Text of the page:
Lethal injection drugs are in short supply thanks to a combination of factors including manufacturing difficulties, distribution restrictions by drug companies, and legal battles in which opponents of capital punishment use specific drug cocktails as a vehicle for cruel and unusual punishment cases. To bypass the execution delays this state of affairs has produced, Arizona's latest capital punishment protocols, published in January, suggest attorneys for death-row inmates can provide the drugs themselves:
If the inmate's counsel or other third parties acting on behalf of the inmate's counsel are able to obtain from a certified or licensed pharmacist, pharmacy, compound pharmacy, manufacturer, or supplier and provide to the Department the chemical pentobarbital in sufficient quantity and quality to successfully implement the one-drug protocol with pentobarbital set forth in Chart A, then the Director shall use the one-drug protocol with pentobarbital set forth in Chart A as the drug protocol for execution. [Arizona Department of Corrections]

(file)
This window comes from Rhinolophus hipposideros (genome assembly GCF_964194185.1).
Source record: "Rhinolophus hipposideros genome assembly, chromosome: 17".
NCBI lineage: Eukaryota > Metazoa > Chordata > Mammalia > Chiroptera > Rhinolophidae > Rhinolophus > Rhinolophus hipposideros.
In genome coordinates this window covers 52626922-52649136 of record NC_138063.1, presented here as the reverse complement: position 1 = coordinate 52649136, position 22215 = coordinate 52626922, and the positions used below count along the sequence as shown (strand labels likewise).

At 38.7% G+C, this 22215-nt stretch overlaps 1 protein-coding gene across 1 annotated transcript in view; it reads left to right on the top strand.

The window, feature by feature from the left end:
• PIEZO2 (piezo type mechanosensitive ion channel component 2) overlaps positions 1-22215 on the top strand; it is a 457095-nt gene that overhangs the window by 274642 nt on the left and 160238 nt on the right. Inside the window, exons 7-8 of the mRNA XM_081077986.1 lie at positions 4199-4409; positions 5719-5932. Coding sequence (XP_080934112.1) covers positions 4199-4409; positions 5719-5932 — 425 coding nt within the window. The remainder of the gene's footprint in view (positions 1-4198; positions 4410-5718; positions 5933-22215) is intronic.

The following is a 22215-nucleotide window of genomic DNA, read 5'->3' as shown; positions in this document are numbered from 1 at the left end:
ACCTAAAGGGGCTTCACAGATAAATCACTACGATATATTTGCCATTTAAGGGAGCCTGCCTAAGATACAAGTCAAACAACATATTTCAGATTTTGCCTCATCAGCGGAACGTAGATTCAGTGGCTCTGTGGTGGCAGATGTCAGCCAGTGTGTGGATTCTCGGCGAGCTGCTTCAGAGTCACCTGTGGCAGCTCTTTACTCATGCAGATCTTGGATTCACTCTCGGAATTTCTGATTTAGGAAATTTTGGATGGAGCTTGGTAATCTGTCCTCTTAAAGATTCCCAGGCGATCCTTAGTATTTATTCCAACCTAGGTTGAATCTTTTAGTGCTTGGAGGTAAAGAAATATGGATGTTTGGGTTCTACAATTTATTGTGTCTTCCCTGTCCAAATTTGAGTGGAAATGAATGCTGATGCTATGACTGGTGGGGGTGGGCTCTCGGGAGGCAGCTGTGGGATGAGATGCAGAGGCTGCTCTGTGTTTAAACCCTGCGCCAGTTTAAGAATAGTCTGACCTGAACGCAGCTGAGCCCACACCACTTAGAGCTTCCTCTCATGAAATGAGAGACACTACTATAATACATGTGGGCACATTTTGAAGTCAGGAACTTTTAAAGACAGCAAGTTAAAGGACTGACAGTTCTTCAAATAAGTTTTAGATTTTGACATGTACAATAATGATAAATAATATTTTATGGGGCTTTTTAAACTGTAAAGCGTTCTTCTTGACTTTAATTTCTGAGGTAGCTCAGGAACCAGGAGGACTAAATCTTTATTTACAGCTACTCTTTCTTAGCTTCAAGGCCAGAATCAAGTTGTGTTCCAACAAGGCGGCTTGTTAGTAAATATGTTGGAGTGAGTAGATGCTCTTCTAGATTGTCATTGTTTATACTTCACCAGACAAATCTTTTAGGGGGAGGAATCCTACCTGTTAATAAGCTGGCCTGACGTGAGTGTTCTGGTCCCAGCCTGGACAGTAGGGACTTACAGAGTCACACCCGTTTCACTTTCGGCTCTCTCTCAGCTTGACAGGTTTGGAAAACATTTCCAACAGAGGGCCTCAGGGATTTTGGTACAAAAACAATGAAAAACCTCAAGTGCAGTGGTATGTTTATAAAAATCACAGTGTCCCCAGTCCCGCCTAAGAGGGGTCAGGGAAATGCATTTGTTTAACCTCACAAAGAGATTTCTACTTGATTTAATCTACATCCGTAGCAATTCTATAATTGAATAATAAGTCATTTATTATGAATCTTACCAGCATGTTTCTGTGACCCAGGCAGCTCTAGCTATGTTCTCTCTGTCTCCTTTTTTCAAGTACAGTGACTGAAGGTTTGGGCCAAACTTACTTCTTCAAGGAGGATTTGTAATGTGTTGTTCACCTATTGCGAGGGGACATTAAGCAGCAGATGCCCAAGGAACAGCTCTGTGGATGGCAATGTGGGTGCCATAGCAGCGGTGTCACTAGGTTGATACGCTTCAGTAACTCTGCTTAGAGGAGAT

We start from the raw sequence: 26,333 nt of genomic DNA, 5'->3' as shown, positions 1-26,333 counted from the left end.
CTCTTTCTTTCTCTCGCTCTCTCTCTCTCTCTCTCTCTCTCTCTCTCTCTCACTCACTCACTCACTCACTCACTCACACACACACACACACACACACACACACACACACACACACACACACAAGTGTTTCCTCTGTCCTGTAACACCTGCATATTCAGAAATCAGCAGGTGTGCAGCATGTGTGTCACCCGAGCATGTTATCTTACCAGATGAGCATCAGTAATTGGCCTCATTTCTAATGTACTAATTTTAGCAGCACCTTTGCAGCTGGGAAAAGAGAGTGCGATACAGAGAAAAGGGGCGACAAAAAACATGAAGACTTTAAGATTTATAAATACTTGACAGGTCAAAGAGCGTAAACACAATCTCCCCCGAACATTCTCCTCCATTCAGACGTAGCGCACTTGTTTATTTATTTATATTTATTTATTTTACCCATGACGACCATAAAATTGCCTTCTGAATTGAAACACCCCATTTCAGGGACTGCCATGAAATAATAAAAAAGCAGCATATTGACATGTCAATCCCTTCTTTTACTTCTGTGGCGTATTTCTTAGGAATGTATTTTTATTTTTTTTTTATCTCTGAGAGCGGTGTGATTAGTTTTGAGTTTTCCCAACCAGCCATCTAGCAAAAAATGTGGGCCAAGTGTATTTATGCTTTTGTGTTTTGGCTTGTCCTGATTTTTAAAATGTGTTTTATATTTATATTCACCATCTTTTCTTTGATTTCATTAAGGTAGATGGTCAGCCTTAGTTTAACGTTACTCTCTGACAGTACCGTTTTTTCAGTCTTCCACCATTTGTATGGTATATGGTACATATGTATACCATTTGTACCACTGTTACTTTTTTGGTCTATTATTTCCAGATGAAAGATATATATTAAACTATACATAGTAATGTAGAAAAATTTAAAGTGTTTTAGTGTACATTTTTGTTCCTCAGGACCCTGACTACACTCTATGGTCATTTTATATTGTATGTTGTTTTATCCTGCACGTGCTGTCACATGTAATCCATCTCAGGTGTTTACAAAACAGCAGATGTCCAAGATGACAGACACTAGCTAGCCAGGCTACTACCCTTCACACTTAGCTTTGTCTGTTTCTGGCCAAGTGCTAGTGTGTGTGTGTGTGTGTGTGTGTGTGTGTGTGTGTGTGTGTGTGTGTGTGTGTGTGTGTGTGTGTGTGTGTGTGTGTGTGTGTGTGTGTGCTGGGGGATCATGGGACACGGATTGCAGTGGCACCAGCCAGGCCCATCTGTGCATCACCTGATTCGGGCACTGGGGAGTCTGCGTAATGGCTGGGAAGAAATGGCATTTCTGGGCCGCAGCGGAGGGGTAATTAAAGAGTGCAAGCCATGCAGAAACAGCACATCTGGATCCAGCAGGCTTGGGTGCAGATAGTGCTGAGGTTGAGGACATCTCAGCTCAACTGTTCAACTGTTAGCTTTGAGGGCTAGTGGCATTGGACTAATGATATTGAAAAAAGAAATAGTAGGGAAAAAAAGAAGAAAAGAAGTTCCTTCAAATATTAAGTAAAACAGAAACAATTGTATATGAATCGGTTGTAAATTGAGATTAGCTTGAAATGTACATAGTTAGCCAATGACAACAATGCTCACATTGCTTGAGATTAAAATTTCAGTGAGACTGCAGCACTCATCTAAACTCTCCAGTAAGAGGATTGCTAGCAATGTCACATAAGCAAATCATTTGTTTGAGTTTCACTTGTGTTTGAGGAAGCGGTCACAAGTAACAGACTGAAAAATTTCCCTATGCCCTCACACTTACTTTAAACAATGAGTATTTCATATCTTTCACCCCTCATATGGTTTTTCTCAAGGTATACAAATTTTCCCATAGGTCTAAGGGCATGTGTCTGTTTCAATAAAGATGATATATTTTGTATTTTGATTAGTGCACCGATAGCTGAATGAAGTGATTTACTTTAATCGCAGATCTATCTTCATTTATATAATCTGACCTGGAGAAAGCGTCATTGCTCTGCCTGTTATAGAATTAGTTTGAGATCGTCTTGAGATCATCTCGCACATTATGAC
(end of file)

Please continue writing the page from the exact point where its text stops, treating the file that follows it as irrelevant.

The document also provides for a scenario in which the lawyer can't get pentobarbital but can get "the chemical sodium pentothal in sufficient quantity and quality" to do a one-drug or three-drug execution protocol.
The suggestion has attorneys baffled. "It's not legal for me as a lawyer to go out and procure drugs for a client. So legally it's impossible and ethically [problematic] as well," to comply with this protocol, said Dale Baich, an assistant federal public defender who works with death-row inmates in Arizona. "If the state wants to have the death penalty it has the duty to figure out how to do it constitutionally," he added. "It can't pass that obligation on to the prisoner or to anyone else."
The Arizona Department of Corrections did not respond to a request for comment from The Guardian.